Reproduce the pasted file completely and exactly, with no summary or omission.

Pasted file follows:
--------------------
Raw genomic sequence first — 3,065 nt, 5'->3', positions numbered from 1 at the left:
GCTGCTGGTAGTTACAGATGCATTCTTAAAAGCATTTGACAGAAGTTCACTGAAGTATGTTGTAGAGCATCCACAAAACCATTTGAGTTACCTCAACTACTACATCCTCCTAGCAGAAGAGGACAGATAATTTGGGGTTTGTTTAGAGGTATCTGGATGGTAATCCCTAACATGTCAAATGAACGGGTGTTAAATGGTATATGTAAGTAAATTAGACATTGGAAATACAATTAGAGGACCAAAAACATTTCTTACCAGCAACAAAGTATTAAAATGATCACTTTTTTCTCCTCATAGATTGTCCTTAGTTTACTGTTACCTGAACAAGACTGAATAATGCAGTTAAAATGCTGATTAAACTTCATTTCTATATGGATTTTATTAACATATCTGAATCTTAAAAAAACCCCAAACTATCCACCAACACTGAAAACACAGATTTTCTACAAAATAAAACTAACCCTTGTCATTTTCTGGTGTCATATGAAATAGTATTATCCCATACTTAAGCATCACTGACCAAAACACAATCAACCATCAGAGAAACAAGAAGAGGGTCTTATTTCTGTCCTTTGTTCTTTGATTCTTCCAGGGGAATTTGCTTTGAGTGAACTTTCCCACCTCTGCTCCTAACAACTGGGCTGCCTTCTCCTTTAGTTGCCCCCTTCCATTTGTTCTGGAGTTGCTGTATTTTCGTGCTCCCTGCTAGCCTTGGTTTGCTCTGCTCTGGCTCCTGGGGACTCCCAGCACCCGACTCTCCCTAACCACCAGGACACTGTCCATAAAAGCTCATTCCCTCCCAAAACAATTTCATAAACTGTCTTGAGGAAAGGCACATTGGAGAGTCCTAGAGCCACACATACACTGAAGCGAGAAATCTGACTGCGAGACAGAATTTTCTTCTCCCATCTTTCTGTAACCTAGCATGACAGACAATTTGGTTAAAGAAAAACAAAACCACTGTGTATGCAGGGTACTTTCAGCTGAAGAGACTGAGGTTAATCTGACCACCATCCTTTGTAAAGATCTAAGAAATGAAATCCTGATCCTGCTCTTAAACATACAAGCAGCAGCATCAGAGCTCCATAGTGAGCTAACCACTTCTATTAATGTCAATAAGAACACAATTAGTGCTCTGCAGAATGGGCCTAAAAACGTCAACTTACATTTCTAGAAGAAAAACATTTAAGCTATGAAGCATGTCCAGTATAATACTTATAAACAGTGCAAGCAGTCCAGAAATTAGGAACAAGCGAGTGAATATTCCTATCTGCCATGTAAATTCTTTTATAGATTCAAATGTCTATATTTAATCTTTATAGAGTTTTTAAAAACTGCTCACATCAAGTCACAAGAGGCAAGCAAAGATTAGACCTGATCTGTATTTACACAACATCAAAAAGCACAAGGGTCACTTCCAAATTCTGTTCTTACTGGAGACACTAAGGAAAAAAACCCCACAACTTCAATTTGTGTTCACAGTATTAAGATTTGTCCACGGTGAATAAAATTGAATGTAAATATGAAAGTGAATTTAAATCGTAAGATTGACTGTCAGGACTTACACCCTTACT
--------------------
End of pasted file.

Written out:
Raw genomic sequence first — 3,065 nt, 5'->3', positions numbered from 1 at the left:
GCTGCTGGTAGTTACAGATGCATTCTTAAAAGCATTTGACAGAAGTTCACTGAAGTATGTTGTAGAGCATCCACAAAACCATTTGAGTTACCTCAACTACTACATCCTCCTAGCAGAAGAGGACAGATAATTTGGGGTTTGTTTAGAGGTATCTGGATGGTAATCCCTAACATGTCAAATGAACGGGTGTTAAATGGTATATGTAAGTAAATTAGACATTGGAAATACAATTAGAGGACCAAAAACATTTCTTACCAGCAACAAAGTATTAAAATGATCACTTTTTTCTCCTCATAGATTGTCCTTAGTTTACTGTTACCTGAACAAGACTGAATAATGCAGTTAAAATGCTGATTAAACTTCATTTCTATATGGATTTTATTAACATATCTGAATCTTAAAAAAACCCCAAACTATCCACCAACACTGAAAACACAGATTTTCTACAAAATAAAACTAACCCTTGTCATTTTCTGGTGTCATATGAAATAGTATTATCCCATACTTAAGCATCACTGACCAAAACACAATCAACCATCAGAGAAACAAGAAGAGGGTCTTATTTCTGTCCTTTGTTCTTTGATTCTTCCAGGGGAATTTGCTTTGAGTGAACTTTCCCACCTCTGCTCCTAACAACTGGGCTGCCTTCTCCTTTAGTTGCCCCCTTCCATTTGTTCTGGAGTTGCTGTATTTTCGTGCTCCCTGCTAGCCTTGGTTTGCTCTGCTCTGGCTCCTGGGGACTCCCAGCACCCGACTCTCCCTAACCACCAGGACACTGTCCATAAAAGCTCATTCCCTCCCAAAACAATTTCATAAACTGTCTTGAGGAAAGGCACATTGGAGAGTCCTAGAGCCACACATACACTGAAGCGAGAAATCTGACTGCGAGACAGAATTTTCTTCTCCCATCTTTCTGTAACCTAGCATGACAGACAATTTGGTTAAAGAAAAACAAAACCACTGTGTATGCAGGGTACTTTCAGCTGAAGAGACTGAGGTTAATCTGACCACCATCCTTTGTAAAGATCTAAGAAATGAAATCCTGATCCTGCTCTTAAACATACAAGCAGCAGCATCAGAGCTCCATAGTGAGCTAACCACTTCTATTAATGTCAATAAGAACACAATTAGTGCTCTGCAGAATGGGCCTAAAAACGTCAACTTACATTTCTAGAAGAAAAACATTTAAGCTATGAAGCATGTCCAGTATAATACTTATAAACAGTGCAAGCAGTCCAGAAATTAGGAACAAGCGAGTGAATATTCCTATCTGCCATGTAAATTCTTTTATAGATTCAAATGTCTATATTTAATCTTTATAGAGTTTTTAAAAACTGCTCACATCAAGTCACAAGAGGCAAGCAAAGATTAGACCTGATCTGTATTTACACAACATCAAAAAGCACAAGGGTCACTTCCAAATTCTGTTCTTACTGGAGACACTAAGGAAAAAAACCCCACAACTTCAATTTGTGTTCACAGTATTAAGATTTGTCCACGGTGAATAAAATTGAATGTAAATATGAAAGTGAATTTAAATCGTAAGATTGACTGTCAGGACTTACACCCTTACT